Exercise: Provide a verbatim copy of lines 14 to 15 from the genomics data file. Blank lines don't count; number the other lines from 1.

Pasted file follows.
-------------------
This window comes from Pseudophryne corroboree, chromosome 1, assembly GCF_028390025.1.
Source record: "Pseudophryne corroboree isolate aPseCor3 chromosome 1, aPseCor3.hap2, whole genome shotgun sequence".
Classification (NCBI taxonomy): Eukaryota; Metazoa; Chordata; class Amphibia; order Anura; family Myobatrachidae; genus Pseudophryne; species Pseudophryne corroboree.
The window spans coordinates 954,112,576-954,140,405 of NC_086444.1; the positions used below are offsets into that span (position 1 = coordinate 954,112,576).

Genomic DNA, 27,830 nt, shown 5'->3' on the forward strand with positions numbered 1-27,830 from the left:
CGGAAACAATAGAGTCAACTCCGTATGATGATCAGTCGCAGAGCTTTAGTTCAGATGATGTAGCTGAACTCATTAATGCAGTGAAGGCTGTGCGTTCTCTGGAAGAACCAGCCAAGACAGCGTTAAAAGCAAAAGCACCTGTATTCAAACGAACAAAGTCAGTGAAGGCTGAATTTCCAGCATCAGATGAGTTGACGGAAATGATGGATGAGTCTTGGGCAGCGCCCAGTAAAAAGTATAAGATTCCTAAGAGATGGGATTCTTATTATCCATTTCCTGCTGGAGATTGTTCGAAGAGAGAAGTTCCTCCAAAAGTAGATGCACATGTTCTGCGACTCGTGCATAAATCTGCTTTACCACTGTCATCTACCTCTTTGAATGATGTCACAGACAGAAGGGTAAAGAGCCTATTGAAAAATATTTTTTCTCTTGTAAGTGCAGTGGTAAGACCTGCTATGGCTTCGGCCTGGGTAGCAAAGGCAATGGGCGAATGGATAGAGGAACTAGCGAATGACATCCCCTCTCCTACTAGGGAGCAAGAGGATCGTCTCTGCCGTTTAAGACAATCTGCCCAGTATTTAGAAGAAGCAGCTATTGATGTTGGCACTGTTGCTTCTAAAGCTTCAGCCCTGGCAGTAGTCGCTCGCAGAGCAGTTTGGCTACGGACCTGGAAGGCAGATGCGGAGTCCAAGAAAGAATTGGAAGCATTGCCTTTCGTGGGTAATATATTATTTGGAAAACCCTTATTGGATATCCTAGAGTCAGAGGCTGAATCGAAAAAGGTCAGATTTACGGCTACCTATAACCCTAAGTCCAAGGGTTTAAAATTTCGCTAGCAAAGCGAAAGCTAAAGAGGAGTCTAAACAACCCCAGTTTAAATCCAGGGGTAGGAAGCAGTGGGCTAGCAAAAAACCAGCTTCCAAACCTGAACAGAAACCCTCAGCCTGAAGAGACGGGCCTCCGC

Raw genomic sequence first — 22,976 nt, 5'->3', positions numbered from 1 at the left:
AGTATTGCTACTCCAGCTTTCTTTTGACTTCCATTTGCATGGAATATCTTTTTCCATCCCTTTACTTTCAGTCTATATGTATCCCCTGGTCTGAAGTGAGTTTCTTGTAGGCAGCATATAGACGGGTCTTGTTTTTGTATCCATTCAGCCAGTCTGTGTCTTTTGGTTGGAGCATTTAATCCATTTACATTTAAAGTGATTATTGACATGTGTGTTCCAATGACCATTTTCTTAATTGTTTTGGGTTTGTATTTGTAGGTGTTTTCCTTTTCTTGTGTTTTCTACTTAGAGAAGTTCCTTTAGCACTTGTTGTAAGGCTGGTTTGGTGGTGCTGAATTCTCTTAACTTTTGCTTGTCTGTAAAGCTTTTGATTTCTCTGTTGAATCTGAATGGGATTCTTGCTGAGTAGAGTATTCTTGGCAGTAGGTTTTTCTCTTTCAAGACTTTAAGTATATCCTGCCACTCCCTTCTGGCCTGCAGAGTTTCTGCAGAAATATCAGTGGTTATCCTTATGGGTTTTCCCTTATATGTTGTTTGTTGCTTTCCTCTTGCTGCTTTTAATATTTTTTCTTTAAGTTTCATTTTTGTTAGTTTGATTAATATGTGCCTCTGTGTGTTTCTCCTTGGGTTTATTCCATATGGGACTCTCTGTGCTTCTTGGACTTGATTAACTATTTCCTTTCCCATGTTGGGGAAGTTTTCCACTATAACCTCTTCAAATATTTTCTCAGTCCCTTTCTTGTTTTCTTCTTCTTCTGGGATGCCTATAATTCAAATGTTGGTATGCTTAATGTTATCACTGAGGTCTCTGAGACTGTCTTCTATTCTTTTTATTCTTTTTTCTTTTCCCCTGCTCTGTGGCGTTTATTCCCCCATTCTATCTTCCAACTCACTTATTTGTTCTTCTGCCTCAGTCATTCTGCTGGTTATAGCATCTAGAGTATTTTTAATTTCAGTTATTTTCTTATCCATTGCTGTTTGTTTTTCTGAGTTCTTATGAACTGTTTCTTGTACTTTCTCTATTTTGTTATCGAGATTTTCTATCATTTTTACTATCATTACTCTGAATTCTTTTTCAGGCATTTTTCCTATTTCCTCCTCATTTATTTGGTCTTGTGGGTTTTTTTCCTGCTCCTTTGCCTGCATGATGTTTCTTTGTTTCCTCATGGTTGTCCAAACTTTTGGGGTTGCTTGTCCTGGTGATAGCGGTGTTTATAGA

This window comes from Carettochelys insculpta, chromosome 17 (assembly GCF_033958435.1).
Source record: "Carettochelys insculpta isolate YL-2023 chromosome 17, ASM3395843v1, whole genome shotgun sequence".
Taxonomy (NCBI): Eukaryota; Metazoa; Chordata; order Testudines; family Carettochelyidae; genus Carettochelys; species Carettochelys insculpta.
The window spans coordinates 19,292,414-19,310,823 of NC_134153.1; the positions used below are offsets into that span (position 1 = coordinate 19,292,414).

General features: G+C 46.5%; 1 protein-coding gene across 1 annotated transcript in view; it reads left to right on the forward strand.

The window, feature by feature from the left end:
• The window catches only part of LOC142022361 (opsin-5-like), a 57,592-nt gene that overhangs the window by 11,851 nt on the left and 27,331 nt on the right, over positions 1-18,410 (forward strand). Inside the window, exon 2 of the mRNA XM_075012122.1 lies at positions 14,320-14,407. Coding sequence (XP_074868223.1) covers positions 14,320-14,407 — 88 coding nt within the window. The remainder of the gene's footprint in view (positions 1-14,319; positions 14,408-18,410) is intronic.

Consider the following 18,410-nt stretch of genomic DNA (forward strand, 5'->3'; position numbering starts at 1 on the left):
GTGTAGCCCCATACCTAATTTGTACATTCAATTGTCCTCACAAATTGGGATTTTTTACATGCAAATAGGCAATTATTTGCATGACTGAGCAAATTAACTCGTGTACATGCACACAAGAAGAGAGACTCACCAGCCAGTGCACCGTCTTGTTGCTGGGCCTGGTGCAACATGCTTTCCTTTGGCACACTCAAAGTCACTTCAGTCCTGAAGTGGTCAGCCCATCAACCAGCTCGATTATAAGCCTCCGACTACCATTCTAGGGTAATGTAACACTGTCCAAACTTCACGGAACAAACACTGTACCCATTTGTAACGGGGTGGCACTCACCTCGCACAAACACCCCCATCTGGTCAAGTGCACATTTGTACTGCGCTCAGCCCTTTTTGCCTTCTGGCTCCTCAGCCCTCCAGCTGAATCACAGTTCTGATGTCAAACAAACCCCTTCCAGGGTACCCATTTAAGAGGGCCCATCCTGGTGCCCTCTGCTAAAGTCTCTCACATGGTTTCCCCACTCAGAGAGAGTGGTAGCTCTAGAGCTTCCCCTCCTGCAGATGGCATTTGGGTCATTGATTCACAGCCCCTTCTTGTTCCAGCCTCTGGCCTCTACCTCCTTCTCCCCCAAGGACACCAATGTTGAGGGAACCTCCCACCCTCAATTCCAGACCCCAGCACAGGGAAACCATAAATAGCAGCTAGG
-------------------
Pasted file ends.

The window, feature by feature from the left end:
• The window catches only part of LOC142022361 (opsin-5-like), a 57,592-nt gene that overhangs the window by 11,851 nt on the left and 27,331 nt on the right, over positions 1-18,410 (forward strand). Inside the window, exon 2 of the mRNA XM_075012122.1 lies at positions 14,320-14,407. Coding sequence (XP_074868223.1) covers positions 14,320-14,407 — 88 coding nt within the window. The remainder of the gene's footprint in view (positions 1-14,319; positions 14,408-18,410) is intronic.